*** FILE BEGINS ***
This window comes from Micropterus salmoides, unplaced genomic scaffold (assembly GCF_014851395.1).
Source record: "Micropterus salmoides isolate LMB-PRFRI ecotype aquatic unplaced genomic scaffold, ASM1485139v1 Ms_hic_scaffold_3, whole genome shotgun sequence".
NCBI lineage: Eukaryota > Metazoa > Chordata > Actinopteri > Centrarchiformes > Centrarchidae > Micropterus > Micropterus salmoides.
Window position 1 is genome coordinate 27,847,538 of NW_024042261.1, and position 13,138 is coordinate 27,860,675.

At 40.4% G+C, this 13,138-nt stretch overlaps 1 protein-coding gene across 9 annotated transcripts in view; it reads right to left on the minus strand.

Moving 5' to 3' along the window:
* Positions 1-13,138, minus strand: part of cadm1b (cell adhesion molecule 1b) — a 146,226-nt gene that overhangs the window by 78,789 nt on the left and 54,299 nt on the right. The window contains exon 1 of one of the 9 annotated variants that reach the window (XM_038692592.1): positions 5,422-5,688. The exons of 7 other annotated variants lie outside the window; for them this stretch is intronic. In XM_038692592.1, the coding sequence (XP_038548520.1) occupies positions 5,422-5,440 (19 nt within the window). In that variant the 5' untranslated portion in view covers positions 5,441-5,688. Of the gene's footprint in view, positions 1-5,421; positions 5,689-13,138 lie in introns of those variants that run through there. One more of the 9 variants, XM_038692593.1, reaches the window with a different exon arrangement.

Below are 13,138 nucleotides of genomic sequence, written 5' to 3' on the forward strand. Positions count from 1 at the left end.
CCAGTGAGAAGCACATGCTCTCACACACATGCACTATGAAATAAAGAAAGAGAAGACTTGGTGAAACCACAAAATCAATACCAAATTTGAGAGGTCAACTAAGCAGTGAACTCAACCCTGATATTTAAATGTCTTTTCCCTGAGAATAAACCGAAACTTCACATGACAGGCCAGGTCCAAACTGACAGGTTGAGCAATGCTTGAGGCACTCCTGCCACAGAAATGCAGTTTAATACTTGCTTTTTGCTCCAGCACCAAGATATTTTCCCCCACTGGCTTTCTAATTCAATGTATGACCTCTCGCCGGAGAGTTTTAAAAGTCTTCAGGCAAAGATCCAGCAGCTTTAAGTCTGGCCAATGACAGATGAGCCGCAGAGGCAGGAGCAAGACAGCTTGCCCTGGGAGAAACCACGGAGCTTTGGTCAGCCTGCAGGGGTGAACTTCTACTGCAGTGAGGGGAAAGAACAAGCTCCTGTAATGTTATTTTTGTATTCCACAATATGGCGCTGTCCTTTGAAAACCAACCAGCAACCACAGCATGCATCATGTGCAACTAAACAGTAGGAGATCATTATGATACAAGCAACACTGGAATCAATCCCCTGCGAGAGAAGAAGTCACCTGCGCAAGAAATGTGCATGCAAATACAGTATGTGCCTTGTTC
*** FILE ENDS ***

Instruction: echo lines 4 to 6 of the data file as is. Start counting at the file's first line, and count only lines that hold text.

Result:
Window position 1 is genome coordinate 27,847,538 of NW_024042261.1, and position 13,138 is coordinate 27,860,675.

At 40.4% G+C, this 13,138-nt stretch overlaps 1 protein-coding gene across 9 annotated transcripts in view; it reads right to left on the minus strand.

Moving 5' to 3' along the window: